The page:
After filming one scene, for example, McDowell suffered cracked ribs, while another sequence saw him repeatedly spat on by actor Steven Berkoff. Moreover, the film’s infamous therapy segment – in which DeLarge has his eyes held open with clamps – left the actor with painfully damaged corneas. Not that the perfectionist Kubrick cared for his star’s plight, however. “Stanley was mainly concerned about when he would be able to get the next shot,” McDowell told The Guardian in 2019.
16. The African Queen (1951)
While it’s not unusual for modern Hollywood blockbusters to utilize location shooting, most early movie productions rarely left the backlot. In this regard, 1951’s The African Queen was something of a pioneer. Rather than recreate Sub-Saharan Africa on a soundstage, director John Huston flew his cast and crew out to the continent. However, shooting far from home turned out to have its downside. And after drinking local water supplies, much of the production’s staff came down with dysentery.
Actress Katharine Hepburn was one of those most badly affected. So severe was her illness, in fact, that she often performed with a bucket off-camera just in case she had to vomit during a scene. Nonetheless, her director and co-star Humphrey Bogart managed to escape unharmed. Indeed, the two dodged sickness by sticking to a rigid diet of whiskey instead of water. “Whenever a fly bit me or Huston, it dropped dead,” Bogart would later joke.
15. The General (1926)
When it comes to slapstick comedy, there are few names as venerated as Buster Keaton. One of cinema’s earliest stars, the actor made his name performing bold white-knuckle stunts that left his audiences awestruck. Perhaps his most famous film, 1926’s The General saw the entertainer push his craft to the limit. Cast as a locomotive driver, Keaton performed stunts while the train was in motion. Indeed, without the aid of special effects, every move was accomplished in camera.
Unsurprisingly, though, the actor’s bravery didn’t protect him from injury altogether. At one point, the star lost consciousness after being exposed to cannon fire during a scene. And Keaton wasn’t the only one on-set to suffer an accident: a crew member was wounded by a rifle shot and another was run over by a train. Moreover, the film’s titular coal-burning locomotive was a firefighter’s nightmare, and its engine repeatedly caused damage to nearby woodland and farms.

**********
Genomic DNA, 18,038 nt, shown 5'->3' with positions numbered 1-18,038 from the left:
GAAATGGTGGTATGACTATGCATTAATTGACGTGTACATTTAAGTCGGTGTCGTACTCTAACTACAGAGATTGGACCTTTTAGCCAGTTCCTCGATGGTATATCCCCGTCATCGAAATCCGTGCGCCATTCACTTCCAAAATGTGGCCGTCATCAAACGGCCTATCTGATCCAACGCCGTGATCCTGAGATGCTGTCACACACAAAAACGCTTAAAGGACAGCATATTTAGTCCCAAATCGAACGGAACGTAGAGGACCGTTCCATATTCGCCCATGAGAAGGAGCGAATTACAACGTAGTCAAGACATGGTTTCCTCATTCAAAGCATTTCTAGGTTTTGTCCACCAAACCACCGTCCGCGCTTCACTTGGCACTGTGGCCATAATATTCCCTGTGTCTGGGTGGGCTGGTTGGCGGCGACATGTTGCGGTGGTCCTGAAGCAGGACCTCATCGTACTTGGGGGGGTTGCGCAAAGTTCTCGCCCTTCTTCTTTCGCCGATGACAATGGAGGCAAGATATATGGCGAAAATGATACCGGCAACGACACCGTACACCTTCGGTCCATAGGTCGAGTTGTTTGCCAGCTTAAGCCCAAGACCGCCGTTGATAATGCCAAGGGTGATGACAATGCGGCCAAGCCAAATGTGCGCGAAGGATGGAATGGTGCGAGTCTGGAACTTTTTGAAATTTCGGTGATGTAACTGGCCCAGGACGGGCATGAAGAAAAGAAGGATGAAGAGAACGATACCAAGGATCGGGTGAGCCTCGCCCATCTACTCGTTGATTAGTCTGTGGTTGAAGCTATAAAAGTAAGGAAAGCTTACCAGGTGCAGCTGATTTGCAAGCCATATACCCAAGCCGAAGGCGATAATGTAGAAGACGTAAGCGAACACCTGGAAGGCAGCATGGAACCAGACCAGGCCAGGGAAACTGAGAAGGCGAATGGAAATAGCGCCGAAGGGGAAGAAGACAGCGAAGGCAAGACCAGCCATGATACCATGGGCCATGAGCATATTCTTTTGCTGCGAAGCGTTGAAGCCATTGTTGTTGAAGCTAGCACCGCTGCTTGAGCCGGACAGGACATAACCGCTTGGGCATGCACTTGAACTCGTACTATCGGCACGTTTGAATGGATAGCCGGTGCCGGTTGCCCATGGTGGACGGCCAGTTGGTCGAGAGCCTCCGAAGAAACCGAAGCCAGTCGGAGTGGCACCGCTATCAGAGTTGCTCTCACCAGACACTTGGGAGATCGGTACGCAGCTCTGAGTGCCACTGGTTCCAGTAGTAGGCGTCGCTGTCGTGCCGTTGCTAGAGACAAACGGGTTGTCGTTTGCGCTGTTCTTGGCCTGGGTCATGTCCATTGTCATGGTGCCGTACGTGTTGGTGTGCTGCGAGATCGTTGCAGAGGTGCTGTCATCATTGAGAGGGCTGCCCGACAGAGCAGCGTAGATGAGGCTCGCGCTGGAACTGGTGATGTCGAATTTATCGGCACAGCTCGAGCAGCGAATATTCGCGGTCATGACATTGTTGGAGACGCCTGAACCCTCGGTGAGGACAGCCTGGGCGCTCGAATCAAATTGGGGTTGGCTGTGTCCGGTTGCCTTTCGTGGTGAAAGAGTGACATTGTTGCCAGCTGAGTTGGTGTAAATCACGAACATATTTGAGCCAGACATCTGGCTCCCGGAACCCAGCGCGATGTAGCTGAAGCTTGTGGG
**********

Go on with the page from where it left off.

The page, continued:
14. The Wizard of Oz (1939)
Has there ever been a happier film made than The Wizard of Oz? From the colorful characters to the heartwarmingly chipper music, the movie has been essential childhood viewing for countless generations. And yet for those involved in the 1939 fantasy, there was little joy to be had throughout production. Due in part to the era’s lax safety laws, in fact, it was absolute torture in every sense of the word.
For example, actress Margaret Hamilton was caked in oily makeup as part of her Wicked Witch of the West costume. While it looked good on-screen, however, the cosmetic was extremely flammable, leading the star to receive burns from a malfunctioning pyrotechnic. In a similar vein, original Tin Man Buddy Ebsen had a severe reaction to his silvery aluminum-based based body paint. It was so severe, in fact, that exposure to the substance left him temporarily in an iron lung.
13. Street Fighter (1994)
With an abysmal 11 per cent approval rating on Rotten Tomatoes, Street Fighter is a film few people want to remember. Which is a shame, considering the lengths this 1994 video-game adaptation’s makers went to complete it. While shooting in Thailand, rumors of a coup led the country’s government to shut down roads in the production area. As a result, crew members were forced to access the sets by boat.